David Guritz, education director at Danada, said the letter was signed by a small contingent of Danada's 154 volunteers and the complaints were "presented in a way that was blatantly slanted." He said some volunteers disagreed with the letter and were upset by its accusations.

"There are some who are upset that this is being presented as the view of the core contingent of volunteers," he said.

Forest preserve Director Brent Manning responded to the letter in late November, outlining a plan that included an internal review, as well as hiring an outside agency to assess the situation at Danada.

"It was clear to us there were some areas where we could improve," Guritz said. Managing overweight horses and improving communication with volunteers emerged as main goals.

According to forest preserve documents released this week, officials are almost finished with the assessment that included several internal reviews of components such as the feeding program and horse workload.

Last week, a longtime veterinarian from the DuWayne Animal Clinic conducted a herd assessment. The vet specializes in equine lameness, according to forest preserve officials.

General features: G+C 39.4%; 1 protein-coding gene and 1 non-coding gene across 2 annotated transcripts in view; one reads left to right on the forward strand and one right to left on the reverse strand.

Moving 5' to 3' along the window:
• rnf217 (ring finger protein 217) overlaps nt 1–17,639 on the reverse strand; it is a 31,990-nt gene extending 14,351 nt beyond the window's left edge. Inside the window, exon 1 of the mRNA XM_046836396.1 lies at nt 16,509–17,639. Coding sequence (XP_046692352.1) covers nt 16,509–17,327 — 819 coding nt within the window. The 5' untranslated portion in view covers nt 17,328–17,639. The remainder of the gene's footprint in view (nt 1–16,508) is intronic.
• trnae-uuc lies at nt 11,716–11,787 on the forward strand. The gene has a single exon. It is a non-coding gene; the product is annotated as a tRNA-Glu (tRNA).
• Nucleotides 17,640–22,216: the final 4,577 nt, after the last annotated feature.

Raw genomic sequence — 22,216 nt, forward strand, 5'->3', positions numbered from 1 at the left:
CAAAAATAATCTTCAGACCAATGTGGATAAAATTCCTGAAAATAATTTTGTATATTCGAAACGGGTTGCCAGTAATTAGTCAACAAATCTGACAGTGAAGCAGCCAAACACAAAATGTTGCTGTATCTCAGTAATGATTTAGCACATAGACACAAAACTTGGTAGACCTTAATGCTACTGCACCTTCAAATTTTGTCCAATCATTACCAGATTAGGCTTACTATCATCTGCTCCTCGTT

In addition, the district applied for accreditation with the Certified Horsemanship Association, which evaluates equestrian facilities on safety, program operations, management and horse activities.

The most recent improvement effort is a volunteer satisfaction survey that asked more than 30 questions. While the results are scheduled to be discussed later this month, the same group of volunteers sent another letter to the district last month saying they were upset with how the survey was conducted.

They said the survey included only two questions about horse care, a topic they said is their primary concern, and noted other problems.

"Although names were not required, stating individual shift and time were mandatory questions," the February letter said.

"Common sense dictates this greatly reduces the possibility of anonymity. As stated in our original letter, many volunteers are hesitant to speak up due to possible repercussions."

Volunteers will have another opportunity to speak on March 27.

During a commission meeting that day, Dr. John Kuhn from DuWayne Animal Clinic will present his findings, results from the initial survey will be discussed, and changes coming to Danada will also be outlined.

Volunteers also will receive a second survey to respond to the findings.

"They will have an opportunity to review the assessment and let us have it again, positive, negative or otherwise," Guritz said.

District officials are scheduled to meet directly with volunteers in late April. Final results of all the efforts will be presented at a June meeting, Guritz said, and final recommendations will be woven into Danada's 5-year plan.